Indian woman to sue Australia's supermarket chainMelbourne: A 25-year-old Indian woman, who almost died after consuming mushrooms laced with death caps, is suing Australia's largest supermarket chain for selling the food product to her.Rajvir Kaur, a Newcastle resident, suffered severe food
Melbourne: A 25-year-old Indian woman, who almost died after consuming mushrooms laced with death caps, is suing Australia's largest supermarket chain for selling the food product to her.
Rajvir Kaur, a Newcastle resident, suffered severe food poisoning after she ate a curry cooked by her mother in April last year.
She barely survived after falling into a week-long coma following an emergency liver transplant, multiple organ failure, and follow up surgery on her bowel.
“I'm lucky to be alive,” Kaur, who was in hospital for four months, told The Sun-Herald.
“The doctors said my body is strong - I survived a lot of hours without a liver.”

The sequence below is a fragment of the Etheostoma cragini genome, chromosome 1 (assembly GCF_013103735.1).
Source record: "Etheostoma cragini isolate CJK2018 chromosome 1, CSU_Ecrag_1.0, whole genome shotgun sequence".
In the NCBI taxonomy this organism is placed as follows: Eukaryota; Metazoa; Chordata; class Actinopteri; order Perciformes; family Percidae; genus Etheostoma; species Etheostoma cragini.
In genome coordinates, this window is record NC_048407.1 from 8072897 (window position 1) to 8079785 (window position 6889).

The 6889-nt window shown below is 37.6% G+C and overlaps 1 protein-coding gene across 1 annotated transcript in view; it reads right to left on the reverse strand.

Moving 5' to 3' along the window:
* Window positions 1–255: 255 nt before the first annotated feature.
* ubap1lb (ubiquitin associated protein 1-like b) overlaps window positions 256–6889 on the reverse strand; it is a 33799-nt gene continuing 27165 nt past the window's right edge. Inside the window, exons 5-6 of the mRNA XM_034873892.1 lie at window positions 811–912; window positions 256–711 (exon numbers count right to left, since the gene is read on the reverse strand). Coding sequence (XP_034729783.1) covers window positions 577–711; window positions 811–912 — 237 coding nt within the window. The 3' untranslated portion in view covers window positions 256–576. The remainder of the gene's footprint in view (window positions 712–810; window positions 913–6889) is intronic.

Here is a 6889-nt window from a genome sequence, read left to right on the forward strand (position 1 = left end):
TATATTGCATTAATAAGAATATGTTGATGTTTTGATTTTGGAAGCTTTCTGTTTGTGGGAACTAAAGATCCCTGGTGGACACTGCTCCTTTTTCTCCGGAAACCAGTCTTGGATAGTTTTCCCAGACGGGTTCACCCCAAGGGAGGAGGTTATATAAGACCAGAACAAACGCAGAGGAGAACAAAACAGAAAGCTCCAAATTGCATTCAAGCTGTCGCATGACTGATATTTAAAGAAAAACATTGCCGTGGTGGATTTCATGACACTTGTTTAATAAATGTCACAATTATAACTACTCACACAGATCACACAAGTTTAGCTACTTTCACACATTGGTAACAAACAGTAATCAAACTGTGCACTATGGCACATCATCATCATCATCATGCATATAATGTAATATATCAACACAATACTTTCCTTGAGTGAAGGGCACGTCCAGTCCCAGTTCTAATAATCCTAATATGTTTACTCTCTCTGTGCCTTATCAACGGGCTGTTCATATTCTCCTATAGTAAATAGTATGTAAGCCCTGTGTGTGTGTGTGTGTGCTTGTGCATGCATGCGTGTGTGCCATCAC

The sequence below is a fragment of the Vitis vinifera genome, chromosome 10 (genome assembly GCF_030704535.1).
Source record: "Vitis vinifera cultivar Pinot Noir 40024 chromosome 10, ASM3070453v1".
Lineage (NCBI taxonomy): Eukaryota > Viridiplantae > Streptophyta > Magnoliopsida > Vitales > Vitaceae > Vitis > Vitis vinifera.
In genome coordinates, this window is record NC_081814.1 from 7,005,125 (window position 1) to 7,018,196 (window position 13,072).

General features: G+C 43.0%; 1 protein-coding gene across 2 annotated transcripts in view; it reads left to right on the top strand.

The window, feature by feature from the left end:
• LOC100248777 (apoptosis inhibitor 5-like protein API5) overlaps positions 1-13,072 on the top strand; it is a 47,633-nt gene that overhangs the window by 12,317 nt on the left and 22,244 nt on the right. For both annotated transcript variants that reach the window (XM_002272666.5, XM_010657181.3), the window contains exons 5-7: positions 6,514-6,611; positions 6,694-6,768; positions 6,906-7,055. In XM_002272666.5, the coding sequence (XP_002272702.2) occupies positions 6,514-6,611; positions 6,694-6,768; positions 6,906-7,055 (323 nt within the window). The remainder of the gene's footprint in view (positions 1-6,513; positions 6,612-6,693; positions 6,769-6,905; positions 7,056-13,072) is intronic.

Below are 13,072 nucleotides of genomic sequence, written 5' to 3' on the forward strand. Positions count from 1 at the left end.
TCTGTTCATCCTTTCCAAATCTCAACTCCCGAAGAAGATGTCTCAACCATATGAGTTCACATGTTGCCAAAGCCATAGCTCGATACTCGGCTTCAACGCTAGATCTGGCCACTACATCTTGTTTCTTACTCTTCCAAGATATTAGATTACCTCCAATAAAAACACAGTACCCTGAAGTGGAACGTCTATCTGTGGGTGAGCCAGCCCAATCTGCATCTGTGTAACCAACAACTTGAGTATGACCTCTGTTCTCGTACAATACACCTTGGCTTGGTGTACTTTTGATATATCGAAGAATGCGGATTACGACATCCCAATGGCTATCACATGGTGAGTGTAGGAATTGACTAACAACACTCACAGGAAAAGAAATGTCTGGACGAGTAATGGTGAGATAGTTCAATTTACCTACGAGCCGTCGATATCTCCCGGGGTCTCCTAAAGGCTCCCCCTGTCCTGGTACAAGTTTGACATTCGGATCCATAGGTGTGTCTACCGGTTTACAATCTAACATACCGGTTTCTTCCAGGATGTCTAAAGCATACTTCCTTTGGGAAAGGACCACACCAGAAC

Her mother, who cooked the meal, and her housemate were also fell ill after eating the mushroom and potato curry.
Now Kaur is suing Woolworths, because she believes the mushrooms her mother used had been contaminated by death cap mushrooms.
Woolworths, however, is denying the claim, and cites an ACT Health and ACT Police investigation into the incident last year.
“As reported last year, ACT Health and ACT Police found there was no evidence that these mushrooms were sold at Woolworths,” a spokeswoman for the store said.
“We have nothing else to add,” she said.
But Kaur believes the mushrooms were purchased up to a fortnight before her mother used in the curry, meaning that it is unlikely that the same batch would have been present at the time of the investigation.
“They don't believe me - they say [the] death cap didn't come from Woolies [that they] could be from anywhere,” she said.
“But I'm not stupid. Everyone knows that you don't pick mushrooms from the forest. The mushrooms came from Woollies - I remember.”
In addition to the day-to-day fight to remain healthy, Rajvir is now also facing a battle to stay in the country.
Kaur is on a bridging visa and may be forced to return to India if the Immigration Department does not accept her application for permanent residency.
She cannot work and is being supported by the local Sikh community.